Saturday, 19 May 2018

Desk Worrier vs Desk Warrior - Lucy Coats

How many times have you sat at your desk, staring at a blank or partially-filled screen and worrying about words? Words that won't come, words that seem wrong, words that don't sound right, too many, too few...  Writing is not always a jolly picnic, and I'd like to bet that every writer has sat staring into the black hole of despair over words at some point. I certainly have and do, and as I suffer from depression anyway, I have to be careful not to let myself get sucked in, or to let the anxiety over any of those wordy panics grow, especially when deadlines are looming.

Sometimes I go and do something else till I've calmed down. I have some strategies that mostly work, but not always. Sometimes writing something totally different works -- a poem, maybe. Or using a random slew of word prompts from a writing friend who posts them on Facebook to write something that doesn't really matter (one recent collection was bellybutton, conquest, dark, shock, date, cool, kisser, sprawled, melt, split, wrist). Sometimes I give in and procrastinate on social media, which is not good for mental health either. Or I take a creative nap, which means lying horizontal and sleeping for a bit.

What I've never done is to take the advice of many (including my doctor and some well-meaning friends) and go for a walk, convincing myself that I couldn't do any form of physical exercise (and that I hated it). For many reasons I won't go into at length, I gave up on exercise a long time ago. Copious amounts of steroids, a myriad operations, mental and physical illness all gave me perfectly valid excuses (I thought) to just let my body do what it wanted, which was mostly to sit down and eat chocolate whenever the mood took me, with predictable results. After all, I was in my mid-50s, I told myself, it was too late and who cared if I was a size 20? Then, in March last year, I hurt my knee and it wasn't getting better, even with physiotherapy. That was when the knee surgeon came in and shocked me out of my lethargy with a diagnosis of pretty bad arthritis, and a few well-chosen words.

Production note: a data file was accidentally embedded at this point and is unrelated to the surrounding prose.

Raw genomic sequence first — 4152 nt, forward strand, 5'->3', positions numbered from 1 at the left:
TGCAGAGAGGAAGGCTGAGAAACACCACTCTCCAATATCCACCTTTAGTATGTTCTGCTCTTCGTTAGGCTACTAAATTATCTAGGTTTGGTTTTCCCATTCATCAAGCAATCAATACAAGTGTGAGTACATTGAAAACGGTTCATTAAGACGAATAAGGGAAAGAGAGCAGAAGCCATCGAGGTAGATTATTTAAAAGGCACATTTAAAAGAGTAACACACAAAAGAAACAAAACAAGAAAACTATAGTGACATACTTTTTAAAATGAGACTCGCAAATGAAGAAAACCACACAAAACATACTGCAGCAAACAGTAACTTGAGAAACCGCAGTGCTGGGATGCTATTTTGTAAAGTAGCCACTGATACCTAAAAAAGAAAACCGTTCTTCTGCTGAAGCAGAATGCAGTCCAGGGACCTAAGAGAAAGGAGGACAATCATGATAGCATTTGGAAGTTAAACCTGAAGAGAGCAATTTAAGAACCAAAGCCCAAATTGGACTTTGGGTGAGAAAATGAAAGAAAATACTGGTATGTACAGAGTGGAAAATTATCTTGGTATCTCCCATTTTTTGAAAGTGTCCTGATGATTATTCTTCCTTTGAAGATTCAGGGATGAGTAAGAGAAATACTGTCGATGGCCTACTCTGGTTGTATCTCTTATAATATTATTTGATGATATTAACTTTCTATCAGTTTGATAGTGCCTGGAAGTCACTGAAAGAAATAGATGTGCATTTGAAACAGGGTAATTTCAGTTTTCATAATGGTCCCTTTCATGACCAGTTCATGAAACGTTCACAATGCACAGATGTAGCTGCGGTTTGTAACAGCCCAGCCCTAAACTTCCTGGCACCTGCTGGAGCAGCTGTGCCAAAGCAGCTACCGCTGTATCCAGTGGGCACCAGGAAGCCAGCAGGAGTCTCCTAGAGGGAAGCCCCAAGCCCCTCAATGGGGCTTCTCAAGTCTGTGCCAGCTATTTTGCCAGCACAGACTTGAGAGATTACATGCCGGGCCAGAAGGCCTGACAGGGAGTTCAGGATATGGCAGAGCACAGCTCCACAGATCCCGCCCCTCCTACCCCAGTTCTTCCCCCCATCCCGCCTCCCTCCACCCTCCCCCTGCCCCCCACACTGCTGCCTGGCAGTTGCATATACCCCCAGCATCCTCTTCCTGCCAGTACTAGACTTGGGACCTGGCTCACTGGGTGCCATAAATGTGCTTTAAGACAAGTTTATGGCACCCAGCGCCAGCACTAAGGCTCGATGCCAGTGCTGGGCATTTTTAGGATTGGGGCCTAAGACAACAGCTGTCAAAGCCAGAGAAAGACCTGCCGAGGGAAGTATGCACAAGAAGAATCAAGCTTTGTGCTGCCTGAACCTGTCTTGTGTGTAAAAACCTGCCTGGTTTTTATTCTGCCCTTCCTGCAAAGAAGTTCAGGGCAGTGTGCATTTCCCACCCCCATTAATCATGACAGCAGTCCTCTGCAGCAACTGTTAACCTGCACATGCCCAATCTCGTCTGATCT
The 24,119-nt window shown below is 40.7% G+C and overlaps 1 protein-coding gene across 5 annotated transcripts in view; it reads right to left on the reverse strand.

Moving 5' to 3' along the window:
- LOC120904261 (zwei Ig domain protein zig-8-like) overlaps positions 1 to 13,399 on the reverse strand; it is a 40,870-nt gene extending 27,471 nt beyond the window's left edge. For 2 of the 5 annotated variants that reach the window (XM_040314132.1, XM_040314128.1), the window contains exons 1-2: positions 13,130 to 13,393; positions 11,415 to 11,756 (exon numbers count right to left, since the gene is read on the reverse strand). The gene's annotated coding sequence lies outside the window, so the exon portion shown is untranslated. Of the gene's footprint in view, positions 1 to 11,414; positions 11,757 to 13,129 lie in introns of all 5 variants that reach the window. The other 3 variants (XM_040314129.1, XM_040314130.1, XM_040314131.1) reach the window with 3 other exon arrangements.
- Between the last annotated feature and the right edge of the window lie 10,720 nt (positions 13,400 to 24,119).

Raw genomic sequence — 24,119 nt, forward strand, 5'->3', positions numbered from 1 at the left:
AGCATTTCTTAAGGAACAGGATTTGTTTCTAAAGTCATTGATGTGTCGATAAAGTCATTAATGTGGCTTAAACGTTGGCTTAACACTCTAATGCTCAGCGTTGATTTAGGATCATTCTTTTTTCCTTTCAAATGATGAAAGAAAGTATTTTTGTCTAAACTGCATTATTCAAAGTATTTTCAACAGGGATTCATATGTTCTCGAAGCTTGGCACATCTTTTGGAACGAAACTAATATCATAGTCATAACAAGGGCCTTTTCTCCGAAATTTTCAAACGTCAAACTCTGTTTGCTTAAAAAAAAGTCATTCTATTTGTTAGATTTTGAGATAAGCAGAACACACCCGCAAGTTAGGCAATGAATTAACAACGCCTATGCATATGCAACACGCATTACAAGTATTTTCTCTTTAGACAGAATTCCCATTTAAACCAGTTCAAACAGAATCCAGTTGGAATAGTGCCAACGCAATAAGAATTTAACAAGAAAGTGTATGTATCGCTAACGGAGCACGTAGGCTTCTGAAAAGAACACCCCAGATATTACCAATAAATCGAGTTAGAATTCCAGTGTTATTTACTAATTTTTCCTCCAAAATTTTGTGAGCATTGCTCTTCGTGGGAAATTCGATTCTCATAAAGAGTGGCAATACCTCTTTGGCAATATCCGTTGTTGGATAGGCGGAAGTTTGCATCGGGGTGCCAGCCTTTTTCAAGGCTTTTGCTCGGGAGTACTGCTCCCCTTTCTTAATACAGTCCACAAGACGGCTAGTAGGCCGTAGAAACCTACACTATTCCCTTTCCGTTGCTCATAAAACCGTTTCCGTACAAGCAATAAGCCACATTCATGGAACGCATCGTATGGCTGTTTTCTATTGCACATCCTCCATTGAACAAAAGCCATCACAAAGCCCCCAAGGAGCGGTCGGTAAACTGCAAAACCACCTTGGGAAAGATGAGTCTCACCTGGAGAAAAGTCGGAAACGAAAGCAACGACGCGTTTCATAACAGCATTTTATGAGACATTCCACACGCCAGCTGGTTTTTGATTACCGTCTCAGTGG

"It's a question of mechanics," he said politely but firmly. "The more weight on your joints, the more wear and tear. You'll be in a wheelchair by the time you're 65 if you don't do something about it now." 
 A year later, I have indeed 'done something about it', and a month ago, much to my own surprise, I took up the Couch-to-5k challenge, inspired by two other writers (you know who you are!). And that's where the Desk Warrior bit comes in. Again, much to my surprise, when I'm running, my mind kicks into creative gear. Those word worries seem to disappear, and ideas flow. It's a sort of miracle as far as I am concerned, and I get back to my desk in definite warrior mindstate. Maybe it's those exercise endorphins I never truly believed in before, maybe it's just that running (and the in-between walking bits) free my mind and put it into creative reset again. And I guess that if I, of all unlikely people, can run three times a week (sometimes in the freezing rain) in the face of all the blocks and barriers against exercise I set for myself, then a mere writing block or word worry seems much less scary. My running is still very much a work in progress, but I'd like to apologise for all the snarling I did in my head (and sometimes aloud) to all those people who told me that exercise would help more than just my depression. It really, truly does. And it turns out you can teach an old dog new tricks after all.

OUT NOW: Cleo 2: Chosen and Cleo (UKYA historical fantasy about the teenage Cleopatra VII) '[a] sparkling thriller packed with historical intrigue, humour, loyalty and poison.' Amanda Craig, New Statesman
Also out:  Beasts of Olympus series "rippingly funny" Publishers Weekly US starred review
Lucy's Website Twitter - Facebook - Instagram
Lucy is represented by Sophie Hicks at The Sophie Hicks Agency


Susan Price said...

I never have been anything like fit but I've always walked a lot-- mostly because, decades ago, I got fed up of waiting for buses and found that, mostly, I could walk wherever I wanted to go in the time I spent waiting for a bus. And I've always found that the rhythmn of putting one foot in front of the other, especially in some beautiful place, helps with thinking and helps ideas to come through. There is a theory that this is because walking through landcape is what we evolved to do. Dunno about that, but I've found that it always helps.

Penny Dolan said...

That's really impressive, Lucy, especially the effects on your creative mind. Congratulations!

Mind you, running is an almost impossible thing from where I stand (or sit!) even if bear were chasing me. Think I'll keep on with the walking. However, my quiet trot round the block will be the very opposite of Charles Dickens' approach: he walked for miles and miles at night, working out the plots of his novels as he paced along.

Anne Booth said...

How brilliant! You are inspiring!